Simulated temperatures in most MMD models are too low in all seasons over East Asia; the mean cold bias is largest in winter and smallest in summer. Zhou and Yu (2006) show that over China, the models perform reasonably in simulating the dominant variations of the mean temperature over China, but not the spatial distributions. The annual precipitation over East Asia exceeds the observed estimates in almost all models and the rain band in the mid-latitudes is shifted northward in seasons other than summer. This bias in the placement of the rains in central China also occurred in earlier models (e.g., Zhou and Li, 2002; Gao et al., 2004). In winter, the area-mean precipitation is overestimated by more than 50% on average due to strengthening of the rain band associated with extratropical systems over South China. The bias and inter-model differences in precipitation are smallest in summer but the northward shift of this rain band results in large discrepancies in summer rainfall distribution over Korea, Japan and adjacent seas.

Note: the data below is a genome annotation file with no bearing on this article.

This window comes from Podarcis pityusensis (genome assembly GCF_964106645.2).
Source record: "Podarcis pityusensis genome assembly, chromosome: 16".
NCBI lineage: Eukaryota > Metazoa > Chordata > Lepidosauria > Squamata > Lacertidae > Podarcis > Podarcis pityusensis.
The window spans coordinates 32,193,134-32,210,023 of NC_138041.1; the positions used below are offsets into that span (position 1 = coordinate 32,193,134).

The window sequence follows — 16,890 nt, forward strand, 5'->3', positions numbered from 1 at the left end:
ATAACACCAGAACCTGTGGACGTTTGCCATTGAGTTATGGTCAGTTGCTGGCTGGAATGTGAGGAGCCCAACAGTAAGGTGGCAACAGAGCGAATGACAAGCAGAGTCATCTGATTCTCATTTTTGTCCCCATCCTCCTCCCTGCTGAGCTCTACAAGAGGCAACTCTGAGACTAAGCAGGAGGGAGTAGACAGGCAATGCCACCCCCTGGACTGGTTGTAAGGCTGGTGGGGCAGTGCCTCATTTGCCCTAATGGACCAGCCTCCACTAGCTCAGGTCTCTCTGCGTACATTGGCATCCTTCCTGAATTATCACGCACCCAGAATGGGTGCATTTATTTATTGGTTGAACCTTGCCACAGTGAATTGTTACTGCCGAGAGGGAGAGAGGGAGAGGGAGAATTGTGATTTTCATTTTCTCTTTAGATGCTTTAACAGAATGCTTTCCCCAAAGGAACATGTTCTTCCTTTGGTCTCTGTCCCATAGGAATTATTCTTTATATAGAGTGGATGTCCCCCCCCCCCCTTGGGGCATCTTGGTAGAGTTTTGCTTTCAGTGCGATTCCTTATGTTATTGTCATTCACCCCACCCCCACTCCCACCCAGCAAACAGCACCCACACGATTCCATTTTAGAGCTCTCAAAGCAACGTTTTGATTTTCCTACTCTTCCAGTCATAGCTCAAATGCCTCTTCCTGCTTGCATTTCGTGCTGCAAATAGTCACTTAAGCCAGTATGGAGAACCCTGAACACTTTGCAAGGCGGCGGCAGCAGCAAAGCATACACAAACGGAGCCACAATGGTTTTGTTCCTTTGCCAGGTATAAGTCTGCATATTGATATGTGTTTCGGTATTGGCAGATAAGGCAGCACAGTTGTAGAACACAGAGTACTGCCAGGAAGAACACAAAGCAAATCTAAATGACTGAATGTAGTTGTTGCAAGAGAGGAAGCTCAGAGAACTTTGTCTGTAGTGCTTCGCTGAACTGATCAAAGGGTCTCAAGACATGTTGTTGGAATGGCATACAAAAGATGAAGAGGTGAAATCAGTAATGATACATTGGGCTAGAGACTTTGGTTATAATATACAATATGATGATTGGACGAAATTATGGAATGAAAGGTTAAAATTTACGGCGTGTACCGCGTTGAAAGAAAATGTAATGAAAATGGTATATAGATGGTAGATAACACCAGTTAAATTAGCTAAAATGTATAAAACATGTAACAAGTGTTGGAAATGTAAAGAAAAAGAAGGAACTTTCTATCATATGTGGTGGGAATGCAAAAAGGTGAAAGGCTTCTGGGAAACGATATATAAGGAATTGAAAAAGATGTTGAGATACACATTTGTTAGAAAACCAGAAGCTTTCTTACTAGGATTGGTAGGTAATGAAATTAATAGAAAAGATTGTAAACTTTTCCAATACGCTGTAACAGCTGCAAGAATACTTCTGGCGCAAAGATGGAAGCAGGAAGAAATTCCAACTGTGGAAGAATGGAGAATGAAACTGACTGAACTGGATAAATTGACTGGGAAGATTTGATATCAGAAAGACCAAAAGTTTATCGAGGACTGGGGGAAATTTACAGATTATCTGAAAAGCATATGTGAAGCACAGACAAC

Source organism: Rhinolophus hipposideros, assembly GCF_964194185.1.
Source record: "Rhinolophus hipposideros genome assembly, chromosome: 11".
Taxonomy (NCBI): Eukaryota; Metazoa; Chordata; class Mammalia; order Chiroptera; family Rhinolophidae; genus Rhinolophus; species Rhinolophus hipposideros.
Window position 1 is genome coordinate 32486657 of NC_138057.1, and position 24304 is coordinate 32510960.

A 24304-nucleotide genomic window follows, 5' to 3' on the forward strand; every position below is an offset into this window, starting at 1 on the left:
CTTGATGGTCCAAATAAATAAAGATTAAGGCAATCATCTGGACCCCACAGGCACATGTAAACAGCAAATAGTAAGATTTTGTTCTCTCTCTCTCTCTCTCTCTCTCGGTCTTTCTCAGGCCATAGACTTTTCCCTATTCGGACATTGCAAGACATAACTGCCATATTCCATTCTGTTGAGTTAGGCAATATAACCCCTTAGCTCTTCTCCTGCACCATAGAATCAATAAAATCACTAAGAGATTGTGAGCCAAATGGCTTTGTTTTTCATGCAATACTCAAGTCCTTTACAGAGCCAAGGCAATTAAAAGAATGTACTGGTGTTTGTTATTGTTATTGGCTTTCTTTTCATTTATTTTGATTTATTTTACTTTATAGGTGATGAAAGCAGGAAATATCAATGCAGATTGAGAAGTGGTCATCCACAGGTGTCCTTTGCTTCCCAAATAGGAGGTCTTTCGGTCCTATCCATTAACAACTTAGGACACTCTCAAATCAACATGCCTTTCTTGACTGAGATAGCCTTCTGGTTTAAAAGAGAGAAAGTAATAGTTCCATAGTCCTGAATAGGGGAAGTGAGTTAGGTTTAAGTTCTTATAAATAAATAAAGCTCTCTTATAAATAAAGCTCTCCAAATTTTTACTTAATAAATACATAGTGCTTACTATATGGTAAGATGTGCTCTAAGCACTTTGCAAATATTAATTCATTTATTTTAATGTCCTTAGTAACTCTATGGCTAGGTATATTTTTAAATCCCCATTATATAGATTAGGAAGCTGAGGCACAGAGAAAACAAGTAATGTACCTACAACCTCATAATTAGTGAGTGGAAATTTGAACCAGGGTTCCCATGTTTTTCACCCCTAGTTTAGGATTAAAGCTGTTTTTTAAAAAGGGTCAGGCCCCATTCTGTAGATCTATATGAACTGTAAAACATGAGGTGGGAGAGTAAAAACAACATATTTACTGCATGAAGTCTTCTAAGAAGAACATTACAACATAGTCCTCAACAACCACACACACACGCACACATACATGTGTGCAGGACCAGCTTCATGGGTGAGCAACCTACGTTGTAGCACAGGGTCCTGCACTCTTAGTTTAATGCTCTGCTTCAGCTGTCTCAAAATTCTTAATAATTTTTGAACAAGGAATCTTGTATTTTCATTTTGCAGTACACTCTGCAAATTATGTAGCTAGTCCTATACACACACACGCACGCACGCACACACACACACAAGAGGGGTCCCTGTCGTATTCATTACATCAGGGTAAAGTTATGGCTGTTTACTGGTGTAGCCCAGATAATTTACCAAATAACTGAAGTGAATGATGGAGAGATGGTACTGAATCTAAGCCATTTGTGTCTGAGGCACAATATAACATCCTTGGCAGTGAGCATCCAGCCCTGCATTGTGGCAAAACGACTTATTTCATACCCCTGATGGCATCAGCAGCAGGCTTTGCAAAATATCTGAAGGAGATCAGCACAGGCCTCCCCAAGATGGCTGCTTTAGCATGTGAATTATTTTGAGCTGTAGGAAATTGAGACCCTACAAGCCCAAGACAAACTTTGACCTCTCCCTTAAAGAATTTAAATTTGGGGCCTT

Kusunoki et al. (2006) find that the simulation of the Meiyu-Changma-Baiu rains in the East Asian monsoon is improved substantially with increasing horizontal resolution. Confirming the importance of resolution, RCMs simulate more realistic climatic characteristics over East Asia than AOGCMs, whether driven by re-analyses or by AOGCMs (e.g., Ding et al., 2003; Oh et al., 2004; Fu et al., 2005; Zhang et al., 2005a, Ding et al., 2006; Sasaki et al., 2006b). Several studies reproduce the fine-scale climatology of small areas using a multiply nested RCM (Im et al., 2006) and a very-high resolution (5 km) RCM (Yasunaga et al., 2006). Gao et al. (2006b) report that simulated East Asia large-scale precipitation patterns are significantly affected by resolution, particularly during the mid- to late-monsoon months, when smaller-scale convective processes dominate.